It’s no surprise that in another year of pandemic life, e-commerce is booming. Consumers, avoiding crowded stores, are turning to the internet to buy even everyday items, such as toilet paper, groceries, hand sanitizer, prescriptions and, of course, face masks. face protection. Unfortunately, online shopping, especially in online marketplaces, is full of counterfeit products.
Counterfeit products pose real dangers to consumers, especially goods that can impact consumer health and safety. 3M, which makes brands of disposable respirators, has embarked on a massive campaign to fight counterfeit products, setting up an anti-fraud hotline and filing dozens of lawsuits. The PTO, hoping to educate the public about the dangers of counterfeit products, has teamed up with the National Crime Prevention Council and McGruff the Crime Dog for a nationwide public service campaign, warning consumers that “counterfeits  mislead consumers and cause serious injury and death, harm American businesses and fund organized crime.
Congress is also considering legislation that would address the issue, including the Stopping Harmful Offers on Platforms by Screening Against Fakes in E-commerce Act (SHOP SAFE Act) and the Integrity, Notification and Fairness in Online Retail Marketplaces for Consumers Act (INFORM Consumers Act). The latter, which has the backing of some online marketplaces, would order online marketplaces to take steps to verify the identity of high-volume third-party sellers. The SHOP SAFE Act, however, would open up online marketplaces to potential contributory liability if they fail to implement certain “best practices,” such as using technology to detect counterfeit products before they go wrong. appear on the market, prohibiting repeat offenders from selling products on the market. platform and screening to ensure that terminated sellers cannot re-register.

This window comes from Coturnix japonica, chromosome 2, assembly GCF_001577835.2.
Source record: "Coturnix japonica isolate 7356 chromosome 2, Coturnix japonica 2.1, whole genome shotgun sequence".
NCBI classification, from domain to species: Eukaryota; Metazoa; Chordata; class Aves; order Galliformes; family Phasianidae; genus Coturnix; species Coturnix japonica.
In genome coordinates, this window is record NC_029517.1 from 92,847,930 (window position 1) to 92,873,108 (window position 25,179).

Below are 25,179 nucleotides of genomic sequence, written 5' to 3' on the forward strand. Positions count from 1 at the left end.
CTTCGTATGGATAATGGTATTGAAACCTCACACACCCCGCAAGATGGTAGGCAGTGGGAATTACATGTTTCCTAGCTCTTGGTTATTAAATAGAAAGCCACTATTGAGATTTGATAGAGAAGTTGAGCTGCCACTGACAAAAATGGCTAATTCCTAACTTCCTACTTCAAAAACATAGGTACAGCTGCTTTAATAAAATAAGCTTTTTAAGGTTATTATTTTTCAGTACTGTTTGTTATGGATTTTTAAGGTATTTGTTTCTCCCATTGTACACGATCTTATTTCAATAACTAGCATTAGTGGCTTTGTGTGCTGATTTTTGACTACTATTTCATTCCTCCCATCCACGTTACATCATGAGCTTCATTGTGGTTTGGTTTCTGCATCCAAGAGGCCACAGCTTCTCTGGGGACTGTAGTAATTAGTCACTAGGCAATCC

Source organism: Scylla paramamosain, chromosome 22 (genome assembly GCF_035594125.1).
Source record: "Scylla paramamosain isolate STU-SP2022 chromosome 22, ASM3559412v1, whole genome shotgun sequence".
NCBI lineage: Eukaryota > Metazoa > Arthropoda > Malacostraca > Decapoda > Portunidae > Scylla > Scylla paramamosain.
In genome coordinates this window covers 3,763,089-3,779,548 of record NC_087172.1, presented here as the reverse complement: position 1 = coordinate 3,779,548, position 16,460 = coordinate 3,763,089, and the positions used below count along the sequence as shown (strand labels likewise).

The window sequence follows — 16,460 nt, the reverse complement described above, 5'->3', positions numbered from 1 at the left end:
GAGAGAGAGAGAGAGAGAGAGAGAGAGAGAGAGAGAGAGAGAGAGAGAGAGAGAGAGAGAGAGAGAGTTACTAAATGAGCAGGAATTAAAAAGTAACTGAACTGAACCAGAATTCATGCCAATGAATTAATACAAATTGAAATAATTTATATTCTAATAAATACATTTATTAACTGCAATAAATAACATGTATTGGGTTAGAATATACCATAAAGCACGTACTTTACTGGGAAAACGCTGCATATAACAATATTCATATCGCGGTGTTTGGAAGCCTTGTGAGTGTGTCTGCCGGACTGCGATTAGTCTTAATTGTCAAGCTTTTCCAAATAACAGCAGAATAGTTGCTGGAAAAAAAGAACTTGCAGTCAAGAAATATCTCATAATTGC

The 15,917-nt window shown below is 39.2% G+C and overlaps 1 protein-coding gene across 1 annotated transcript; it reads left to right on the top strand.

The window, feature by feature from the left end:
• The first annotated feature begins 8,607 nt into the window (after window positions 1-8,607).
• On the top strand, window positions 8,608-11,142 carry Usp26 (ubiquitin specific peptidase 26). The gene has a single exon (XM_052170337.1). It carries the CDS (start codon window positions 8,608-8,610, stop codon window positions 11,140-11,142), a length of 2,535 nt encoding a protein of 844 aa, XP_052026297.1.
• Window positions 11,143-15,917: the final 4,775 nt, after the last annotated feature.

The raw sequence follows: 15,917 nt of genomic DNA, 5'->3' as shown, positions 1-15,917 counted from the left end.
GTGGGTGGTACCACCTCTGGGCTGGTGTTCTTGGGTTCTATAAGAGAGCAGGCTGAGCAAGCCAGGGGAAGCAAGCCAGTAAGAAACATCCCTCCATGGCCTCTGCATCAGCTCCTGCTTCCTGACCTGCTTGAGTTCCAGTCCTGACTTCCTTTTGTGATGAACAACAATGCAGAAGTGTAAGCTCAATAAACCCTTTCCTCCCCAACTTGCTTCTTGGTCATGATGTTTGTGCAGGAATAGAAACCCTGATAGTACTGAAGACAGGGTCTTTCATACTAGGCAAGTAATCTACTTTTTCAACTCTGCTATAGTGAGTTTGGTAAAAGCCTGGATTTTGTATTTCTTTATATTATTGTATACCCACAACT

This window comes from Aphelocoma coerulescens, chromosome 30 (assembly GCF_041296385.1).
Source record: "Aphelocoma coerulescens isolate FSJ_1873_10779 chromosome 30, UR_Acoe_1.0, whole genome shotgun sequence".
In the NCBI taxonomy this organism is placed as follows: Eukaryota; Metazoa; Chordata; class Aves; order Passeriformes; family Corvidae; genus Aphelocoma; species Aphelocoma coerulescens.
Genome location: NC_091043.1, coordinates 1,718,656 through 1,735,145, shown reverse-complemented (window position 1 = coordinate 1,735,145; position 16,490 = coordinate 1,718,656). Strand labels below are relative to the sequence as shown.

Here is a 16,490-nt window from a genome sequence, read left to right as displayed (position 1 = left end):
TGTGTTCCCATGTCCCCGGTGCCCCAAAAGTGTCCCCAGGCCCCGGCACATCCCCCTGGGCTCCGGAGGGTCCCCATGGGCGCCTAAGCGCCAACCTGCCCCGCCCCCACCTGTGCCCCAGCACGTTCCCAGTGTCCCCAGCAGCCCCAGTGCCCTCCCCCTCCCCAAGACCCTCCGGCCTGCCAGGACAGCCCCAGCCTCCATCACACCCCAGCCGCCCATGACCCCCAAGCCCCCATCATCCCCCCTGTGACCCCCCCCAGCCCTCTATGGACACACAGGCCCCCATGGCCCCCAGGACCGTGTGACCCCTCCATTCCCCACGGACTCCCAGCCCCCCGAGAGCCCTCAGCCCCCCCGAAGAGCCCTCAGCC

Trademark owners, frustrated by the proliferation of counterfeits, have also sought to hold contributing infringers liable in court:
- Omega Channel v.375Case no. 19-969 (2d 2021): The United States Court of Appeals for the Second Circuit upheld a $1.1 million judgment against a commercial landlord for contributory infringement based on the landlord’s willful blindness to the infringement occurring in the leased property. Omega, well known for its luxury watches, alleged the owner continued to rent the space to vendors despite knowing the vendors were selling counterfeit Omega products.
- The Ohio State University vs. Redbubble Inc., Case No. 19-3388 (6and 2021): The United States Court of Appeals for the Sixth Circuit, reversing the district court’s grant of summary judgment in favor of Redbubble and remanding the case for further consideration, found that the market for Redbubble online print on demand was more than just a “passive facilitator” of infringing merchandise bearing the Ohio State University trademarks. Redbubble provides an online storefront that allows third parties to upload artwork and sell products printed with these designs. Noting, among other things, that Redbubble classifies its products as “ Redbubble products” imprinted with artists’ designs, the Sixth Circuit said that Redbubble “acts less as a hands-off middleman and more as a company that creates counterfeit products.”
- Atari Interactive Inc. v Redbubble Inc., Case No. 4:18-cv-03451, (ND Cal. 2021): Atari sued Redbubble for copyright and trademark infringement for selling products featuring Atari’s intellectual property, including some of its famous Pong and Asteroid gaming logos. The jury, however, found that Redbubble was not liable for contributory infringement and did not sell infringing products. Rather, for the purposes of infringement, it is the individual designers – not Redbubble – who have infringed Atari’s intellectual property.
Effectively combating counterfeiting will require significant efforts from the PTO, the US government, and brand owners. Brand owners should take steps to maintain a vigilant enforcement system by working with e-commerce platforms where possible to remove counterfeit products, working with established protocols created by customs and protection borders and possibly using the ITC for infringement litigation and exclusion orders. In the meantime, all parties will monitor legislative changes, if any, made in 2022 to help resolve the issue.